Brownfields INDEX


California's Brownfields Initiative: The Toxic Crisis

Federal estimates have determined that there are nearly half a million contaminated industrial properties scattered throughout the United States, They dot every major American city and contribute to urban blight and sprawl. Local governments have been virtually powerless in their attempts to break this development cycle. These toxic sites have been slow to redevelop because of their uncertain liability and the probable high cost of their cleanup. Most often, these properties are either left abandoned or are simply underutilized because of land use restrictions.

Some eastern cities, like Chicago, have reported as many as 2,000 of these contaminated industrial sites within a single metropolitan area. Nationally, it is estimated that one in eight no-residential properties has been contaminated. In an effort to combat this problem and to stimulate economic development, the Clinton administration and the Federal Environmental Protection Agency (EPA) have instituted an urban revitalization policy called the Brownfields Economic Development Initiative.

Brownfields, as these contaminated properties have come to be known, represent a broad spectrum of hazardous waste. Pollutants often include a vast array of extremely harmful chemicals and heavy metals. These sites have been reported to be among the most contaminated by both state and federal standards. In the past, the EPA has referred to these toxic industrial properties as "uncontrolled hazardous waste sites." EPA has stated that "uncontrolled hazardous waste sites may present some of the most serious environmental and public health problems the nation has ever faced." [1]

Several months ago, the EPA announced a relaxation of cleanup standards and the removal of 25,000 brownfield sites from its Superfund list, The ripples from these regulatory actions have already been felt in every state, as the active cleanups of 70 sites, nationwide, were recently halted. Since 1993 and the federal program's first pilot project in Cleveland, Ohio, an additional 17 EPA grants have been handed out to municipalities wanting to participate in this brownfields study, including California's state capitol. Within the next two years, 50 more cities will be awarded these grants, which will aid them in bringing their petitions for brownfield status to completion.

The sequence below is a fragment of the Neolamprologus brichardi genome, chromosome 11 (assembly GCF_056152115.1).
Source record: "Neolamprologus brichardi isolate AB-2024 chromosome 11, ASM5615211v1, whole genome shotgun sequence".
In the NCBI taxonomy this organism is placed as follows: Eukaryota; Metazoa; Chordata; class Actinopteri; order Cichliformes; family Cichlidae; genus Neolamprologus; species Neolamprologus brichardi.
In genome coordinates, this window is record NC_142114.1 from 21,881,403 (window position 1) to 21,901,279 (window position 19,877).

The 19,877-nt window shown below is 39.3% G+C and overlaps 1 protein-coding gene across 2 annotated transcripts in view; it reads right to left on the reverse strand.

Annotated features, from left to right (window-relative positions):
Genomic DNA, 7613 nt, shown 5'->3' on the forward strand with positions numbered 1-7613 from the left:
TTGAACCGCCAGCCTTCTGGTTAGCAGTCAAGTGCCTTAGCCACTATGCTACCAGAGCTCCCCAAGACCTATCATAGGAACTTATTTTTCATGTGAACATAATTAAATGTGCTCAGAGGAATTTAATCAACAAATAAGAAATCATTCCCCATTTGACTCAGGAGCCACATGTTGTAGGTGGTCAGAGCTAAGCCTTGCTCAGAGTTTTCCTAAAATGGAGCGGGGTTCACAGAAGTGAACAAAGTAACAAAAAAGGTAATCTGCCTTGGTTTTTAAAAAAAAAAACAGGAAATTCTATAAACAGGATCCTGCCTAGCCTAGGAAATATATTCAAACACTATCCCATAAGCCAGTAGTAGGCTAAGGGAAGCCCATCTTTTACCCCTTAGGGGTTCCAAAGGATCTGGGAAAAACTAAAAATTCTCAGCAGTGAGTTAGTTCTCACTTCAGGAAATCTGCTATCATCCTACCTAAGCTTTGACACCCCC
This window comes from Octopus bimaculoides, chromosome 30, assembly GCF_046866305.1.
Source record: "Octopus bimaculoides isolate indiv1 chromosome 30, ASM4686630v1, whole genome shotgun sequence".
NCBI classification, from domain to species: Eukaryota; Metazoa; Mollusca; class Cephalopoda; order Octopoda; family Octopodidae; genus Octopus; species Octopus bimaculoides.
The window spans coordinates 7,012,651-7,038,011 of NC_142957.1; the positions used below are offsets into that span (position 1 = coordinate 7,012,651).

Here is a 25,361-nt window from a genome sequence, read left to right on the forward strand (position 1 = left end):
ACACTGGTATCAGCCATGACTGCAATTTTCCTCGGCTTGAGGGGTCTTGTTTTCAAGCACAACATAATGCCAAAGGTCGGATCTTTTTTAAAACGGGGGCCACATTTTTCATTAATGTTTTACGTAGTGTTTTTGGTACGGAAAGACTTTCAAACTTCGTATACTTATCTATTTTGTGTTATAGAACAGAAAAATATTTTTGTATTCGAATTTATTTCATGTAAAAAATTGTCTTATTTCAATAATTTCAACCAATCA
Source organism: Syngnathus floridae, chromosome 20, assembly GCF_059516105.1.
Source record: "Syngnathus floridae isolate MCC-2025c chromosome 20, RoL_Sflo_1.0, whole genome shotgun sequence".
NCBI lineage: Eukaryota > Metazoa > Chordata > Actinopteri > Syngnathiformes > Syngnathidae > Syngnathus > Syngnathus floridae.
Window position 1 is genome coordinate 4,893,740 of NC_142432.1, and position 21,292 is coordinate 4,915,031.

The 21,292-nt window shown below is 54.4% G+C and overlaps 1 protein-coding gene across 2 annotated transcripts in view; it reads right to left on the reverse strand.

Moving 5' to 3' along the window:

The Comprehensive Environmental Response, Compensation, and Liability Act [42 U.S.C. § 9601 et seq.], most commonly known as the Superfund Act, came about as a consequence of the recognized impacts that these hazardous sites, like the highly publicized Love Canal, were having on public health and the environment. Now, in the present regulatory climate, the public is being asked to forget these toxic lessons of the past.

The Brownfields Initiative is being proposed as a new idea. However, it is really a return to a time, not long ago, when polluters were unregulated, sites went uncleaned, and public safety was forsaken for economic development. Brownfield deregulation is now being accepted by a number of states across the country. Acknowledged as having the strongest environmental regulations in the country, even California has been quick to jump on board. With the promise of jobs, community empowerment, and enhanced "quality of life," this initiative will effectively end environmental cleanups on these sites. It's no wonder that the Brownfields Initiative is being criticized for its elements of environmental racism. Let's examine one of California's brownfield projects to better understand these concerns.

The City of Emeryville: the Pilot Study

The City of Emeryville is positioned at the edge of the San Francisco Bay and encompasses approximately 1.2 square miles. Emeryville was recently given a $200,000 EPA grant to complete its application that would award brownfield status to the entire city. The city's redevelopment agency, a co-applicant, will match that amount. This two-year investigation will focus primarily on previous site investigations performed in the past decade.

In many ways, the City of Emeryville is typical of urban cities elsewhere in its longing for economic relief and redevelopment. It is not surprising that these same cities often blame the lengthy bureaucratic process and the high costs of cleaning up brownfields for their loss of tax revenues and jobs. <READ MORE>
California's Brownfields Initiative: The Toxic Crisis L A Wood, California Environmental Law Reporter, May 1996, Volume 1996 Issue 5



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